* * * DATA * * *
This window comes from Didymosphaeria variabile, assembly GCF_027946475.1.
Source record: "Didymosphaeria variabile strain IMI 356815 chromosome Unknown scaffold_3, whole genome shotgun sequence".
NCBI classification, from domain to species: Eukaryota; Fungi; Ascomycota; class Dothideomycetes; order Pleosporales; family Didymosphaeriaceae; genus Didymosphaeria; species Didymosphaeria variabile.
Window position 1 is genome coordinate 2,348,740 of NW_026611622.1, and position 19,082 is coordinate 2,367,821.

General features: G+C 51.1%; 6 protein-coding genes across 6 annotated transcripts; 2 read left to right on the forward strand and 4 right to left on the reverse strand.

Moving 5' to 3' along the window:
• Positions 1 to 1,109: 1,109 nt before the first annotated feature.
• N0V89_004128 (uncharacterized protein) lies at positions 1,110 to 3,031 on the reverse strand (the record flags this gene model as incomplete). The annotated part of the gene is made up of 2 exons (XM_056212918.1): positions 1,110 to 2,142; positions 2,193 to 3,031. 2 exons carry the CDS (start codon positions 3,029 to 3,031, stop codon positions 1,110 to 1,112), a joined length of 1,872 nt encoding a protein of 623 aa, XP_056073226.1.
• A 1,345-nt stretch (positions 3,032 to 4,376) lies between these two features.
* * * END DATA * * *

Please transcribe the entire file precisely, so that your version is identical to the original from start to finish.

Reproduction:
This window comes from Didymosphaeria variabile, assembly GCF_027946475.1.
Source record: "Didymosphaeria variabile strain IMI 356815 chromosome Unknown scaffold_3, whole genome shotgun sequence".
NCBI classification, from domain to species: Eukaryota; Fungi; Ascomycota; class Dothideomycetes; order Pleosporales; family Didymosphaeriaceae; genus Didymosphaeria; species Didymosphaeria variabile.
Window position 1 is genome coordinate 2,348,740 of NW_026611622.1, and position 19,082 is coordinate 2,367,821.

General features: G+C 51.1%; 6 protein-coding genes across 6 annotated transcripts; 2 read left to right on the forward strand and 4 right to left on the reverse strand.

Moving 5' to 3' along the window:
• Positions 1 to 1,109: 1,109 nt before the first annotated feature.
• N0V89_004128 (uncharacterized protein) lies at positions 1,110 to 3,031 on the reverse strand (the record flags this gene model as incomplete). The annotated part of the gene is made up of 2 exons (XM_056212918.1): positions 1,110 to 2,142; positions 2,193 to 3,031. 2 exons carry the CDS (start codon positions 3,029 to 3,031, stop codon positions 1,110 to 1,112), a joined length of 1,872 nt encoding a protein of 623 aa, XP_056073226.1.
• A 1,345-nt stretch (positions 3,032 to 4,376) lies between these two features.